Nate Silver argues in the New York Times that we should not judge Union Leader endorsement (given to Newt Gingrich on Sunday) on whether the candidate wins, but on whether the candidate gains in the New Hampshire polls.
The markets tell a different story: The endorsement’s biggest benefit will not be in New Hampshire at all. It will be in helping Gingrich become the final anyone-but-Romney candidate. The right wing Daily Caller noted this possible benefit; it quotes Republican consultant Dan Hazelwood that “[the endorsement] is a blow to everyone [else] trying to be the anti-Romney.”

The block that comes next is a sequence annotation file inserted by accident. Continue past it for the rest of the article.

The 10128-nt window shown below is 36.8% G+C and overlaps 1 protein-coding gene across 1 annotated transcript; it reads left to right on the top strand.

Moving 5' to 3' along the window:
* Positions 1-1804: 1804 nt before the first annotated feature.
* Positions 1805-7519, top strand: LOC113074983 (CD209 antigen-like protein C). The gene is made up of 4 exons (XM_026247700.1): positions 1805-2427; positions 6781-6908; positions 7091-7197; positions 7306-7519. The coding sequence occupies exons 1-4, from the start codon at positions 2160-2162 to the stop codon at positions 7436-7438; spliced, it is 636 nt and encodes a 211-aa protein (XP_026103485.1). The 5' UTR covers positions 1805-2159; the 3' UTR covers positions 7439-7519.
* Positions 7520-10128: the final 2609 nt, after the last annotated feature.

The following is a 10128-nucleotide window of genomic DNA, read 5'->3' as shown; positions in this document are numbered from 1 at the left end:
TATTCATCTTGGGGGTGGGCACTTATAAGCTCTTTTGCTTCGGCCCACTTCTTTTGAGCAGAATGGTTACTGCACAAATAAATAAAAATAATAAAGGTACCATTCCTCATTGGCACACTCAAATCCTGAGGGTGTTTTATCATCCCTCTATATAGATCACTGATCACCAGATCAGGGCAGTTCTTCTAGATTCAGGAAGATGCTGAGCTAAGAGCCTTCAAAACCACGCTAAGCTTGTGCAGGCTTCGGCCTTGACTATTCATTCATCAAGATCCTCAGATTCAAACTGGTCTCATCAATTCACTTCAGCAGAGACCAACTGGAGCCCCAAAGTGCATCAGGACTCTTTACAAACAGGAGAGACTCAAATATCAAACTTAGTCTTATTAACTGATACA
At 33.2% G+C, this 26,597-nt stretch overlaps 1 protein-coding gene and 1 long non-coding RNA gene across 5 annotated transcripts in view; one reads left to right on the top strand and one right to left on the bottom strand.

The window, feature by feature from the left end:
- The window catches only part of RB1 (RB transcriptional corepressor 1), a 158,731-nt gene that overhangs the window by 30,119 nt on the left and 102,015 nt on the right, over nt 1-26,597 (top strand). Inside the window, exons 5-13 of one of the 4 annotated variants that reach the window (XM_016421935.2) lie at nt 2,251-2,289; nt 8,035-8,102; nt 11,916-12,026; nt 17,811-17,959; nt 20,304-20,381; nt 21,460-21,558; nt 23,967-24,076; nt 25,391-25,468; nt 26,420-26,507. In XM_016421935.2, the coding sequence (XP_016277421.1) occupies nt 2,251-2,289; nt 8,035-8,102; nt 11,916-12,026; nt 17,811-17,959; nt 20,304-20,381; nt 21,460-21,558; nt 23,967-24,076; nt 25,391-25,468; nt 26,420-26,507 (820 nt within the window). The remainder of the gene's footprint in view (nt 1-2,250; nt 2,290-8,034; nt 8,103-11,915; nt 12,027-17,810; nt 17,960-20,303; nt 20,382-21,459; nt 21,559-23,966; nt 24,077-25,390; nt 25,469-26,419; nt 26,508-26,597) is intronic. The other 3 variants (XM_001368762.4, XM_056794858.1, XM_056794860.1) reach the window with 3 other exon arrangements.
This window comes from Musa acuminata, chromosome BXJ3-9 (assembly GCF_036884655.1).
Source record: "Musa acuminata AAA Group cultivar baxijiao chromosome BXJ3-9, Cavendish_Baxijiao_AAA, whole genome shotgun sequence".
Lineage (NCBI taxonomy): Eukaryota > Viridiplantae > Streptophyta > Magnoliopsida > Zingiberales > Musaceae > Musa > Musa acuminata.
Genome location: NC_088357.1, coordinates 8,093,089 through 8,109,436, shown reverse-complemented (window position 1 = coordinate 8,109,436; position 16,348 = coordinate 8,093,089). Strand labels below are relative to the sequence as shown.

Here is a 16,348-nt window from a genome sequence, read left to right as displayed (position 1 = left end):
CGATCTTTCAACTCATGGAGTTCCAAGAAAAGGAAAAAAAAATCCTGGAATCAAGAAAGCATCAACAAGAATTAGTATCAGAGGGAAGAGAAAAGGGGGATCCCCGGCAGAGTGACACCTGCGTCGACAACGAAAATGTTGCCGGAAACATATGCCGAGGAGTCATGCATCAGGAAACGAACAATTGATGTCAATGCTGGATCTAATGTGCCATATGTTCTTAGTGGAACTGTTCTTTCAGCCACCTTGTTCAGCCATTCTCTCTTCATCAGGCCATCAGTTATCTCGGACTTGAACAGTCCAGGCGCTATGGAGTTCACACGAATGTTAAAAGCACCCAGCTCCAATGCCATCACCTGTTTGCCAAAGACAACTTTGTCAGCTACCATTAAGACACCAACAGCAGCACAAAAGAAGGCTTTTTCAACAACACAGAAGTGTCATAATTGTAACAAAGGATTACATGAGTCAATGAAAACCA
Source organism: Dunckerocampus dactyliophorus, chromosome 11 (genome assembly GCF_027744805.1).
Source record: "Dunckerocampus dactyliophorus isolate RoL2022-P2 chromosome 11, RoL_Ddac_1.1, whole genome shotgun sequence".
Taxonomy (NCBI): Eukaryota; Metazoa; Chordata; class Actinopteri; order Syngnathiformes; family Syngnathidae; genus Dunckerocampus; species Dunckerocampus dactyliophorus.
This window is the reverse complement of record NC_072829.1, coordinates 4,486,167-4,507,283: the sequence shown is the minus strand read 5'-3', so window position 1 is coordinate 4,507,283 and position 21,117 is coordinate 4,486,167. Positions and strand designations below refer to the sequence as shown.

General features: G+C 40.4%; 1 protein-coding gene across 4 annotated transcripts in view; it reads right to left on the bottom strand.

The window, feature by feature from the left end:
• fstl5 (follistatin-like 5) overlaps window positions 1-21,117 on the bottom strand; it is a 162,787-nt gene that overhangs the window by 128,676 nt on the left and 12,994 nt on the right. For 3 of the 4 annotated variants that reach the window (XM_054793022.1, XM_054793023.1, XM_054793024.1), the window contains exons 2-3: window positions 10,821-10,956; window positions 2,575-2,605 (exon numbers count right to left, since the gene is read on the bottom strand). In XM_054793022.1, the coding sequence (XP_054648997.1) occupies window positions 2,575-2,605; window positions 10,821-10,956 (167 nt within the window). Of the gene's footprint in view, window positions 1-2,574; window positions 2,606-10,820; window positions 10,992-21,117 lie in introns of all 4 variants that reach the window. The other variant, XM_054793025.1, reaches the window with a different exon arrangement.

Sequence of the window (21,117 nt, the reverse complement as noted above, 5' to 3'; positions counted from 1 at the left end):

The chart shows the likelihood of winning the Iowa and New Hampshire primary contest for Gingrich and Romney over the last two days. The likelihood in New Hampshire moved slightly on Sunday morning, but is very flat. Romney is still in complete control with 78.1 likelihood of victory. Not shown on the chart, the race for second place in New Hampshire also is steady, with Gingrich leading with 39 percent likelihood. Yet, the likelihood in Iowa has changed dramatically, with Romney’s small lead now a large lead for Gingrich (36.0 percent to Romney’s 24.5 percent).